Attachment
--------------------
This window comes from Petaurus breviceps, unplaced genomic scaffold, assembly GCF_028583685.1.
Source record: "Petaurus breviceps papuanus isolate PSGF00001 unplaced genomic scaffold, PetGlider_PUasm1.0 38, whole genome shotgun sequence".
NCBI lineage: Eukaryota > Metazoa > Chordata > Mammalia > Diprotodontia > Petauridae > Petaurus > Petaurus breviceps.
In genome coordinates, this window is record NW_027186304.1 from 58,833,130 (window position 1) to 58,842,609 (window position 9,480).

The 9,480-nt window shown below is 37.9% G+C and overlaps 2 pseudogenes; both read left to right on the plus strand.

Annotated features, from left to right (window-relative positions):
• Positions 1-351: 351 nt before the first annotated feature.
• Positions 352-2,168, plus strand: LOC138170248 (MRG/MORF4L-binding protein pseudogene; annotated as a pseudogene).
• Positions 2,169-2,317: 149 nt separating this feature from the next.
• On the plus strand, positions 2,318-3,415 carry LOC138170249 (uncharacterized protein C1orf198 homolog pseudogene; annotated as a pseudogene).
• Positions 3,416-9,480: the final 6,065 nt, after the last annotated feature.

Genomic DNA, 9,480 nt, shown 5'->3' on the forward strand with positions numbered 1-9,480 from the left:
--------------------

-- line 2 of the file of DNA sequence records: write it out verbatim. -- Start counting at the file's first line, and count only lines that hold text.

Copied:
Source record: "Petaurus breviceps papuanus isolate PSGF00001 unplaced genomic scaffold, PetGlider_PUasm1.0 38, whole genome shotgun sequence".